Above: Some of the structures we have observed for polymeric myelins, viewed by confocal laser scanning micrography using the fluorescent dye Rhodamine B octadecyl esterperchlorate to pick out the polymer membranes.
Phospholipids are simple molecules composed of a polar (water loving) head group, and a hydrocarbon (water hating) tail. When added to water these molecules therefore self assemble into structures that maximize the interactions between head groups and the water, and minimize interactions between the water and the tails. Biologically the most important of the structures is the membrane.
Phospholipid membranes are essential to all life on earth, encapsulating living cells, and forming sub-cellular structures and machinery such as organelles and vesicles. Technically, membranes are very difficult to use, however, as they are dynamic structures: The cell has to spend considerable time and energy maintaining and controlling the exact chemistry of its membranes, as these allow the basic processes of ‘life’ to continue.
Recently chemists have found that many of the properties of biological membranes can be duplicated using amphiphilic copolymers. Technologically these materials have many advantages – the attractive and repulsive interactions are multiplied in long chain polymer molecules, resulting in robust structures. Further, we are able to synthesize diverse families of molecules, with modifications to suite different tasks.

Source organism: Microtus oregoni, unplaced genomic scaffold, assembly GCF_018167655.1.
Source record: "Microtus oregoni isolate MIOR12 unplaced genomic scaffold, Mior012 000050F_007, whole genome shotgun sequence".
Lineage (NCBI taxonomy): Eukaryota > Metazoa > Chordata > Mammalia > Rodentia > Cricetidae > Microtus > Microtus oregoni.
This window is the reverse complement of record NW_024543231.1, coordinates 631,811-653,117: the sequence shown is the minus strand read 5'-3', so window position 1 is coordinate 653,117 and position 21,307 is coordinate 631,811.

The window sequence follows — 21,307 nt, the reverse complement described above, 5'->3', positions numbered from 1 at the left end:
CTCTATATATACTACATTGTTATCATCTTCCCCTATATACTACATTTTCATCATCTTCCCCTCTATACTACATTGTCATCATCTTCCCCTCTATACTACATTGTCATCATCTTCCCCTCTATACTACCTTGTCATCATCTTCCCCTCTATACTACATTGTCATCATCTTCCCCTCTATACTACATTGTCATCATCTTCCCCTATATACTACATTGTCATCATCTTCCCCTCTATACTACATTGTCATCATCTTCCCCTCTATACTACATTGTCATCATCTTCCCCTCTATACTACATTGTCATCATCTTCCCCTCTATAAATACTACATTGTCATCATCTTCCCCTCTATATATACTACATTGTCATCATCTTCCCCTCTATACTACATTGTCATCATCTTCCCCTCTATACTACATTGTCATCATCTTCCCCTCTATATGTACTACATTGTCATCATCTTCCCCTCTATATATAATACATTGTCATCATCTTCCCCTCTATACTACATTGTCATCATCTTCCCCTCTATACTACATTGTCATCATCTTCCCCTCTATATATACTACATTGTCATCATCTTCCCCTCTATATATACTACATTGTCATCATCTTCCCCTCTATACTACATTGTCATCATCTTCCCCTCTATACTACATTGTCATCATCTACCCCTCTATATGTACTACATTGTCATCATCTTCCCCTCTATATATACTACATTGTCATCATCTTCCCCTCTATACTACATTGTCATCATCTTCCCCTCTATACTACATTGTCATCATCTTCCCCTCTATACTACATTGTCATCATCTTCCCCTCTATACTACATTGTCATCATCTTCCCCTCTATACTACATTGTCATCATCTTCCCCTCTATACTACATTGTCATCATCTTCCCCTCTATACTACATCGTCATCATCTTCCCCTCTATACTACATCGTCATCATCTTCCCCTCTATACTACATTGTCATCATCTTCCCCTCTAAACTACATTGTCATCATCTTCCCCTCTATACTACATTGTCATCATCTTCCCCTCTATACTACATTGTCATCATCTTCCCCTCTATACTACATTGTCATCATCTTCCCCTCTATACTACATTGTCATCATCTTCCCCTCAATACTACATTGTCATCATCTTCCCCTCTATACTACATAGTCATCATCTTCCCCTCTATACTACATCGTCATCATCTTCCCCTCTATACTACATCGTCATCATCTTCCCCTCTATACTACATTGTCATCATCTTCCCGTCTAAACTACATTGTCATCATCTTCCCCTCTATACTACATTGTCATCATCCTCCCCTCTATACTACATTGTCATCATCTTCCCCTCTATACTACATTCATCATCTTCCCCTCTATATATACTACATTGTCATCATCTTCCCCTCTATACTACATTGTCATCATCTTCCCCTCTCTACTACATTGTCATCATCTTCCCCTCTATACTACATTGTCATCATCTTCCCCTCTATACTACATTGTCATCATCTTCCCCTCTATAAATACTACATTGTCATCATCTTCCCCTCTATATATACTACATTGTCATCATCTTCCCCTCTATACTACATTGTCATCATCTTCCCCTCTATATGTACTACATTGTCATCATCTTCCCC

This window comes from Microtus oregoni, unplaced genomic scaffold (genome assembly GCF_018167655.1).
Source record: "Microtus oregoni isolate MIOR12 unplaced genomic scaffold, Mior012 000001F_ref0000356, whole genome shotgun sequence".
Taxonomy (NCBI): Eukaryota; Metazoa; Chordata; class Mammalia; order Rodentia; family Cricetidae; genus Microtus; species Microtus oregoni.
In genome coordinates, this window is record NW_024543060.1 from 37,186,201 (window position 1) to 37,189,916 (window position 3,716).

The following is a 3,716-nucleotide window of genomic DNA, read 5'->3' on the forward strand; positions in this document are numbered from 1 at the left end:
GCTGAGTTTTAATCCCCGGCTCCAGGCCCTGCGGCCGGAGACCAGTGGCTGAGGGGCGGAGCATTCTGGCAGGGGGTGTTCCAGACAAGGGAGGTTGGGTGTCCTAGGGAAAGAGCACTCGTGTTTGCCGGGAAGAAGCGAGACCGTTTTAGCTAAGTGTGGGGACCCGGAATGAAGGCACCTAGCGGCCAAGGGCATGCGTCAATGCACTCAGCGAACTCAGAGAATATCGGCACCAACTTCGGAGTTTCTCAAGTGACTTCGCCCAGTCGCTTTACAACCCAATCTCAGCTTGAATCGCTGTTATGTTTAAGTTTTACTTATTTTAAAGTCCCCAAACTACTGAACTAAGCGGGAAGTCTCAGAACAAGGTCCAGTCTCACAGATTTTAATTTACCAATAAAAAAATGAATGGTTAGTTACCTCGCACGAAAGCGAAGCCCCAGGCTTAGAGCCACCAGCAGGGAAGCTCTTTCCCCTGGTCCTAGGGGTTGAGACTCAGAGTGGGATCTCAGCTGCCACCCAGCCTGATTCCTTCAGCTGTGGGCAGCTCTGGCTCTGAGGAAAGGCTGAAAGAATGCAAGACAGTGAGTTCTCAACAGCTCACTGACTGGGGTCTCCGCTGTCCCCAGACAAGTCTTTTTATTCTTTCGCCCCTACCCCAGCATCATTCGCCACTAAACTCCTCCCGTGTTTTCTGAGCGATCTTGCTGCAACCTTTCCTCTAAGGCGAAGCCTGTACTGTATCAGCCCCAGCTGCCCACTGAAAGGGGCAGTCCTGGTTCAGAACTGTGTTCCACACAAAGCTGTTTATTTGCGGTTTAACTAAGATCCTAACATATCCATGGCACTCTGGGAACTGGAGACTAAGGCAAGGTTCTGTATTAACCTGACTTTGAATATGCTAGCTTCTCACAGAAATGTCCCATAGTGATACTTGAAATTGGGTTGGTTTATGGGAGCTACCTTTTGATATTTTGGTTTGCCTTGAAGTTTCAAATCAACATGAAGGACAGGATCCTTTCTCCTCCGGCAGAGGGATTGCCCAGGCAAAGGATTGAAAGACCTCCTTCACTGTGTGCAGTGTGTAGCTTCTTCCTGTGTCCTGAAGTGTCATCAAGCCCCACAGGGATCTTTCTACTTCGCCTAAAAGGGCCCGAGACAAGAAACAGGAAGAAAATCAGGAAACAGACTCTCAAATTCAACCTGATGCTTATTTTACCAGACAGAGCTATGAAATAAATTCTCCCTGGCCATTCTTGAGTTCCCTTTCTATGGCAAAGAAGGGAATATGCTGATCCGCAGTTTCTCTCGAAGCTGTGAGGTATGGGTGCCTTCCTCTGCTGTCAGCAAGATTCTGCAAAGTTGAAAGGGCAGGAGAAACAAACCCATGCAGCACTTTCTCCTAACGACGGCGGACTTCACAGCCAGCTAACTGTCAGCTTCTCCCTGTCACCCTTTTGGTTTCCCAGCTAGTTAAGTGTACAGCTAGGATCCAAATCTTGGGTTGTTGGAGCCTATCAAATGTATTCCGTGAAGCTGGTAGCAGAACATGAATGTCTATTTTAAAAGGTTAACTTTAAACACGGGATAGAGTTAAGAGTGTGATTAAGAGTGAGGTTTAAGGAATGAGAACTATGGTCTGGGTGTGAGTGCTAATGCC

Structures formed from large, amphiphilic copolymer molecules also change slowly, as the molecules must be disentangled before any structural change can occur. This allows us to study the phase properties and dynamics of these membranes, watching processes such as fission and fusion of vesicles (the central process governing), and the phase changes that accompany dilution of these molecules. This ability is helping us to understand many of the fundamental properties of their natural analogues.
The ability of these materials to form vesicles, and the comparative stability of these structures, allows us to develop technically useful compartmentalization strategies – either nano-scale chemical reactors, scent delivery vehicles in cosmetics and clothes washing liquids, or drug delivery capsules. Coupled with suitable synthetic strategies we can prepare ‘smart’ vesicles that release their contents only under certain environmental conditions – of pH, temperature, etc.
Above left: Unilamellar vesicle formation monitored by confocal laser scanning microscope. The dye Rhodamine B octadecyl esterperchlorate, has been added to highlight the membranes (orange).
Vesicles are not the only structure that can be formed, however. These synthetic membranes can form structures with a very broad range of scales – from 100nm to 100μm. Amongst the larger structures are myelins, tubular structures similar to nerve sheaths. Such structures may be useful physical supports for catalysts or tissue engineering projects.